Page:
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The strong interest which is evinced by individuals, to learn the early history of their own country, and the enthusiasm with which they peruse the bold achievements of their early defenders, renders the work before us a fair candidate for public favour. The astonishing advancement of our favoured country in population, wealth, arts, and arms, the space which she fills in the map of the world, and the moral influence which she will unavoidably exert among the nations, are sufficient inducements to the study of her history, and the firm attachment of her children. How far the compiler of this history has conduced to the attainment of these objects, and with what judgment the work is executed, is left with his readers to determine. . .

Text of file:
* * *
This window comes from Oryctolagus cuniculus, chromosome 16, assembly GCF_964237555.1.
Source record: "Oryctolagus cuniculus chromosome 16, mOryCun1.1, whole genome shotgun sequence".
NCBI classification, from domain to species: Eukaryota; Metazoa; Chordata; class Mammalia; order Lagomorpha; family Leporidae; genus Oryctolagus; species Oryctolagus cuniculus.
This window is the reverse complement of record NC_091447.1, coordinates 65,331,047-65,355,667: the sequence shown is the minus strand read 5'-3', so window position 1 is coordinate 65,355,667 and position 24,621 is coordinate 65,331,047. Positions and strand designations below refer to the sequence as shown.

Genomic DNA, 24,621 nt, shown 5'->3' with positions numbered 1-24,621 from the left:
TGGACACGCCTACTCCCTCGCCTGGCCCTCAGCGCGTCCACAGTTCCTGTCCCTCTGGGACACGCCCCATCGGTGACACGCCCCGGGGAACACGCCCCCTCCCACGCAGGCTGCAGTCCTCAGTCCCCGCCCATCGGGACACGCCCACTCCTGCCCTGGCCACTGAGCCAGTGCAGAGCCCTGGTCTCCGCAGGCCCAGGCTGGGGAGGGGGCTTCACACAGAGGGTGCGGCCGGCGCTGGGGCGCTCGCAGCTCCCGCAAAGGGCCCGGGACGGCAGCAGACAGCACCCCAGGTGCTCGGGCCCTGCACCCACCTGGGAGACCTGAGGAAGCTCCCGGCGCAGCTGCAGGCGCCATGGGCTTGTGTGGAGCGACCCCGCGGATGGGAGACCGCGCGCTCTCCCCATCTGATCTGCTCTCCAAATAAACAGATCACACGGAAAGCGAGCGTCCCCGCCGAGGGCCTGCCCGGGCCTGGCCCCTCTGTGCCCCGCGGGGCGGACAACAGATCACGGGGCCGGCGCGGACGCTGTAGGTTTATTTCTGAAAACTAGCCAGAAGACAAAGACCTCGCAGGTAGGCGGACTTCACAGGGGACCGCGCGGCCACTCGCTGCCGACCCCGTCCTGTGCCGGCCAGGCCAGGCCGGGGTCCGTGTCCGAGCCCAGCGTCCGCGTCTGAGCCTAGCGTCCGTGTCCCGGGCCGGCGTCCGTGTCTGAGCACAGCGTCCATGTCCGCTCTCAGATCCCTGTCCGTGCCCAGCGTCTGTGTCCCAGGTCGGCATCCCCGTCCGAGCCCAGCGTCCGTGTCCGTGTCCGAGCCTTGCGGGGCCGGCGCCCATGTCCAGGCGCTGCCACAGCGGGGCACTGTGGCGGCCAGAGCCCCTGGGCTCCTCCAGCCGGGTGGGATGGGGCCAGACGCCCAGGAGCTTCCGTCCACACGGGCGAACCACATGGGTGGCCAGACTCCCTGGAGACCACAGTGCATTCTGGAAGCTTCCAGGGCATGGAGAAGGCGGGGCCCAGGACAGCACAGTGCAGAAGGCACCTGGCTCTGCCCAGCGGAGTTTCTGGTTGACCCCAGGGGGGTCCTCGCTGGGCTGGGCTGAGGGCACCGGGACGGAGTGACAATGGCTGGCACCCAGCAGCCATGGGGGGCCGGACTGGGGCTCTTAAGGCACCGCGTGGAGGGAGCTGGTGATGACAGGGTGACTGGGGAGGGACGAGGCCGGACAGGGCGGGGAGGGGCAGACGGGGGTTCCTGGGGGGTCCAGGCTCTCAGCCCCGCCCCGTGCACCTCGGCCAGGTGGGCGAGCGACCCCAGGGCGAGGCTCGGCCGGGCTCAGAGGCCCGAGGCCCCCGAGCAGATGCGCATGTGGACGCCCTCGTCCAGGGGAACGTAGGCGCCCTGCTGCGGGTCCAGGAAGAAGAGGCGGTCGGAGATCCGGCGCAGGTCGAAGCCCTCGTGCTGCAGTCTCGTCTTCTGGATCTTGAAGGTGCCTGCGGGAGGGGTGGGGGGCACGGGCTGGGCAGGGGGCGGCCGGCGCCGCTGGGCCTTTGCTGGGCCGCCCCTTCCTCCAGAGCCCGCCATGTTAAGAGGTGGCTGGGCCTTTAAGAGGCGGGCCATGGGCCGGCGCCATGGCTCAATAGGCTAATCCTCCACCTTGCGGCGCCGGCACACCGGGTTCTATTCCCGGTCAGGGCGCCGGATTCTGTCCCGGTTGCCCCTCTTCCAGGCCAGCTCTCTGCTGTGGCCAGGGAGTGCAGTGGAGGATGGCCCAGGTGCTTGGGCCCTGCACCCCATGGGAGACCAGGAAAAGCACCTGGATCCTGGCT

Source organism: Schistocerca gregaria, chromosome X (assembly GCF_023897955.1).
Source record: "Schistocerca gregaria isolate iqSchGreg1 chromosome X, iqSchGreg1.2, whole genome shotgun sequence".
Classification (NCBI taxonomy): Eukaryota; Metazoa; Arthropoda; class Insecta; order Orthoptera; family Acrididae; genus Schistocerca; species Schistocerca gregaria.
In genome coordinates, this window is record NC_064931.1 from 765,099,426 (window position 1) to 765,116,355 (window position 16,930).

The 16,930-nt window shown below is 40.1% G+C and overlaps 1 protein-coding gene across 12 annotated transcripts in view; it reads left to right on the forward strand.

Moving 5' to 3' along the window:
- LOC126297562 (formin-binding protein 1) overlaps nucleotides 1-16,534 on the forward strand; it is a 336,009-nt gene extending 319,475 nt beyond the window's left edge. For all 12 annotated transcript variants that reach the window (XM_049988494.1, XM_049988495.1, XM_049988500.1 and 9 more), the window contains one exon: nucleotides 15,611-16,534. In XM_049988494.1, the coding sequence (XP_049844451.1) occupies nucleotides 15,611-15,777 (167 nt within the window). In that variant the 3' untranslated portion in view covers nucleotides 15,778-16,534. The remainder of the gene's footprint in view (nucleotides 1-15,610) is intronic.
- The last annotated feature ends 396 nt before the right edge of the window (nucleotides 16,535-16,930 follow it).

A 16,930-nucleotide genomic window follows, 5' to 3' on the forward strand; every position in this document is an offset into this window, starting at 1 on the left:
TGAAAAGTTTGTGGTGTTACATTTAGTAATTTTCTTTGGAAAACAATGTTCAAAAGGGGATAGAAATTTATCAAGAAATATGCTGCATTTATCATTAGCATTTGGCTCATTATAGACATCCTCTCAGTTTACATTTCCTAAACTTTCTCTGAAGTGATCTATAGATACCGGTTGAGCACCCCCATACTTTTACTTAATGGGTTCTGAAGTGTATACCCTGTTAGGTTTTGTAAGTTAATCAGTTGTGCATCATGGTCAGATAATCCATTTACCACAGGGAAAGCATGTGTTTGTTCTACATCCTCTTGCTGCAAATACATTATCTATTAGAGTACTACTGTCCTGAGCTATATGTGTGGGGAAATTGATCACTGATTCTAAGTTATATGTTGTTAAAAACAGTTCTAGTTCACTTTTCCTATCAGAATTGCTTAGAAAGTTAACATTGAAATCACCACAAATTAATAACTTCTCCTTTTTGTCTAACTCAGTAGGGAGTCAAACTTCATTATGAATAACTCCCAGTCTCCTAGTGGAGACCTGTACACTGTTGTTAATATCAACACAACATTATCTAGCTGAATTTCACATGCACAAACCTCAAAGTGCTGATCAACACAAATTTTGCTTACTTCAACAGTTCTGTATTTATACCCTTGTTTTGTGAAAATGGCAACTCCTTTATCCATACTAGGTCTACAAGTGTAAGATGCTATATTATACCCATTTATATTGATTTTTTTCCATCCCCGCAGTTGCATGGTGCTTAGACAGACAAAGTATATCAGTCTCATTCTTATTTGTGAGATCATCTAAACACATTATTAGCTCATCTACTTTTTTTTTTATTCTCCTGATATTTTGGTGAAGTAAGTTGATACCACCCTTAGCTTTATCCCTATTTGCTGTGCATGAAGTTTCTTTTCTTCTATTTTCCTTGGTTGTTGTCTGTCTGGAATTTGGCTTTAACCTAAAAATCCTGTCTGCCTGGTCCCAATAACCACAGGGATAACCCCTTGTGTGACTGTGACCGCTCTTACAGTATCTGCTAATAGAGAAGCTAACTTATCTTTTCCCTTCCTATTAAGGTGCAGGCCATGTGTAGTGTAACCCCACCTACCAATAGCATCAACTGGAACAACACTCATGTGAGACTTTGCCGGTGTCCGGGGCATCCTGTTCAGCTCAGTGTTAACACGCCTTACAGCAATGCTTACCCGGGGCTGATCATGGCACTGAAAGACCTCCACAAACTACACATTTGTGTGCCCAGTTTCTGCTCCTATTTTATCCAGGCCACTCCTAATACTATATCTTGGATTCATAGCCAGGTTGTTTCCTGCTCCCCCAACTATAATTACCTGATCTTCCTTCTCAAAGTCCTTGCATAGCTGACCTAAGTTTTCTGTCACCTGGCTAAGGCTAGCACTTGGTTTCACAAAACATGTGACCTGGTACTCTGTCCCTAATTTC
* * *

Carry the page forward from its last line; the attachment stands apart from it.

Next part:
In relating the exploits of the American Navy on the Lakes, he has taken the liberty to introduce so much of the military operations in the immediate vicinity, as to elucidate the corresponding transactions of the former. How far this will meet the public approbation is not within his province to determine; but he is persuaded, that those who perceive the